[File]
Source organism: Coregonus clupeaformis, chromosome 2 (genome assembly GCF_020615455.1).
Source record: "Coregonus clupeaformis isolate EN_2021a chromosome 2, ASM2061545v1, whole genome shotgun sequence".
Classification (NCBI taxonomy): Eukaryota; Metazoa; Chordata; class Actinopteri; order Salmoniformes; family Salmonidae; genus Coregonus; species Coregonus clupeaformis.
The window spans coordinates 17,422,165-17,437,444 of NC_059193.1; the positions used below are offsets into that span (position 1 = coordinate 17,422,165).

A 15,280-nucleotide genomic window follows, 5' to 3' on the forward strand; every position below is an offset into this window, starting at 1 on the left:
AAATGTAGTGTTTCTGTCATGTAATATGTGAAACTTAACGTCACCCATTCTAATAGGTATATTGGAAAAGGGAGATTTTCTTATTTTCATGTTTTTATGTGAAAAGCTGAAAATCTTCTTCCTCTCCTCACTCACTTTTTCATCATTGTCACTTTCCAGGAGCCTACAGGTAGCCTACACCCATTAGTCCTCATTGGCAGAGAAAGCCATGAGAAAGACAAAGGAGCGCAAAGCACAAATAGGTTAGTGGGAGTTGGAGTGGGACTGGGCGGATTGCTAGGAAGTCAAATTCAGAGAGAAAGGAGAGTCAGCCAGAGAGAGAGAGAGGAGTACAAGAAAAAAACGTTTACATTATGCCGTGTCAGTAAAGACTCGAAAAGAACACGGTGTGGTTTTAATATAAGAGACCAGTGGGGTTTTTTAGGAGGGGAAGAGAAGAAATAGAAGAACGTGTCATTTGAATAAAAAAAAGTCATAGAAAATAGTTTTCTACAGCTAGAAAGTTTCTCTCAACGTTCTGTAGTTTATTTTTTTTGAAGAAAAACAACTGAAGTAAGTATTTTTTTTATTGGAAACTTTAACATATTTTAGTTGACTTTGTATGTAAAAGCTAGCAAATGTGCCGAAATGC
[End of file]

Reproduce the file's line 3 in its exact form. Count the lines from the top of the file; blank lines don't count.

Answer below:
Classification (NCBI taxonomy): Eukaryota; Metazoa; Chordata; class Actinopteri; order Salmoniformes; family Salmonidae; genus Coregonus; species Coregonus clupeaformis.